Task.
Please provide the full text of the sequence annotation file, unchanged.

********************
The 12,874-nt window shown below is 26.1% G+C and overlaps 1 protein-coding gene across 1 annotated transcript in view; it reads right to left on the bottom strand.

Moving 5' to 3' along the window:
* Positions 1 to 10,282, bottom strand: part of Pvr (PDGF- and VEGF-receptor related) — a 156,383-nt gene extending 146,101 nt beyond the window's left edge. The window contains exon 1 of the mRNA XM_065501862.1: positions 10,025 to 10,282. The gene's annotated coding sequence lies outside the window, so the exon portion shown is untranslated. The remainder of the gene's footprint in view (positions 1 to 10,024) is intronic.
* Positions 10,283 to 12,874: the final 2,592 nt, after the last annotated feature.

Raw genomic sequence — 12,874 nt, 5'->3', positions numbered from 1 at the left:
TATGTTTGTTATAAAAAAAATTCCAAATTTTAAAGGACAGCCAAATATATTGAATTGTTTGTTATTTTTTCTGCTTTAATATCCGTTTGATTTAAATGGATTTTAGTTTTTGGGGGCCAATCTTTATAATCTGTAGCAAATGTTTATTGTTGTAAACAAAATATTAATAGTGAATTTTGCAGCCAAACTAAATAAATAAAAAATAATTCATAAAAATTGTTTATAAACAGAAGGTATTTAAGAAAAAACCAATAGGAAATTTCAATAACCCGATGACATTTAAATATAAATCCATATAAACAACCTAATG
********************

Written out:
The 12,874-nt window shown below is 26.1% G+C and overlaps 1 protein-coding gene across 1 annotated transcript in view; it reads right to left on the bottom strand.

Moving 5' to 3' along the window:
* Positions 1 to 10,282, bottom strand: part of Pvr (PDGF- and VEGF-receptor related) — a 156,383-nt gene extending 146,101 nt beyond the window's left edge. The window contains exon 1 of the mRNA XM_065501862.1: positions 10,025 to 10,282. The gene's annotated coding sequence lies outside the window, so the exon portion shown is untranslated. The remainder of the gene's footprint in view (positions 1 to 10,024) is intronic.
* Positions 10,283 to 12,874: the final 2,592 nt, after the last annotated feature.

Raw genomic sequence — 12,874 nt, 5'->3', positions numbered from 1 at the left:
TATGTTTGTTATAAAAAAAATTCCAAATTTTAAAGGACAGCCAAATATATTGAATTGTTTGTTATTTTTTCTGCTTTAATATCCGTTTGATTTAAATGGATTTTAGTTTTTGGGGGCCAATCTTTATAATCTGTAGCAAATGTTTATTGTTGTAAACAAAATATTAATAGTGAATTTTGCAGCCAAACTAAATAAATAAAAAATAATTCATAAAAATTGTTTATAAACAGAAGGTATTTAAGAAAAAACCAATAGGAAATTTCAATAACCCGATGACATTTAAATATAAATCCATATAAACAACCTAATG